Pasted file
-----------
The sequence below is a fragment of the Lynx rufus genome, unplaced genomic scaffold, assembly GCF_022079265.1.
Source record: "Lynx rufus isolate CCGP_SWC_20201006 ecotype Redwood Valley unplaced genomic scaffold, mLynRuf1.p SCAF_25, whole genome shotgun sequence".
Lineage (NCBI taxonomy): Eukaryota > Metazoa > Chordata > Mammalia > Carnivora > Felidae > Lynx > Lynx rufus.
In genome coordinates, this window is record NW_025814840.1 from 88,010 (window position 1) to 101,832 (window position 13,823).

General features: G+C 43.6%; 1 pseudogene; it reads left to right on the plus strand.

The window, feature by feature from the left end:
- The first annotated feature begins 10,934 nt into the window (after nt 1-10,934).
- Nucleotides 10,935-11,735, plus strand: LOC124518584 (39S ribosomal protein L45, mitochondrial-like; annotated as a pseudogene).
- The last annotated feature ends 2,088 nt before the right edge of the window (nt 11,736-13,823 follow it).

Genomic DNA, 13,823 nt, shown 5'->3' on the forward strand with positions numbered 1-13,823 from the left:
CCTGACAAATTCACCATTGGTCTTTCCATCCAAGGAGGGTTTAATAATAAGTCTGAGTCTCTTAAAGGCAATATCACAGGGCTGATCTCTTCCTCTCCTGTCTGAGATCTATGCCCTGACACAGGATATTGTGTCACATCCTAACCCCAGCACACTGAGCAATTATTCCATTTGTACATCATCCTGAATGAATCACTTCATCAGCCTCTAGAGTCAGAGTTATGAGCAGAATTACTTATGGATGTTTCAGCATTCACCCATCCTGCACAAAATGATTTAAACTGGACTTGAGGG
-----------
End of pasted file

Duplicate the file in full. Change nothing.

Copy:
The sequence below is a fragment of the Lynx rufus genome, unplaced genomic scaffold, assembly GCF_022079265.1.
Source record: "Lynx rufus isolate CCGP_SWC_20201006 ecotype Redwood Valley unplaced genomic scaffold, mLynRuf1.p SCAF_25, whole genome shotgun sequence".
Lineage (NCBI taxonomy): Eukaryota > Metazoa > Chordata > Mammalia > Carnivora > Felidae > Lynx > Lynx rufus.
In genome coordinates, this window is record NW_025814840.1 from 88,010 (window position 1) to 101,832 (window position 13,823).

General features: G+C 43.6%; 1 pseudogene; it reads left to right on the plus strand.

The window, feature by feature from the left end:
- The first annotated feature begins 10,934 nt into the window (after nt 1-10,934).
- Nucleotides 10,935-11,735, plus strand: LOC124518584 (39S ribosomal protein L45, mitochondrial-like; annotated as a pseudogene).
- The last annotated feature ends 2,088 nt before the right edge of the window (nt 11,736-13,823 follow it).

Genomic DNA, 13,823 nt, shown 5'->3' on the forward strand with positions numbered 1-13,823 from the left:
CCTGACAAATTCACCATTGGTCTTTCCATCCAAGGAGGGTTTAATAATAAGTCTGAGTCTCTTAAAGGCAATATCACAGGGCTGATCTCTTCCTCTCCTGTCTGAGATCTATGCCCTGACACAGGATATTGTGTCACATCCTAACCCCAGCACACTGAGCAATTATTCCATTTGTACATCATCCTGAATGAATCACTTCATCAGCCTCTAGAGTCAGAGTTATGAGCAGAATTACTTATGGATGTTTCAGCATTCACCCATCCTGCACAAAATGATTTAAACTGGACTTGAGGG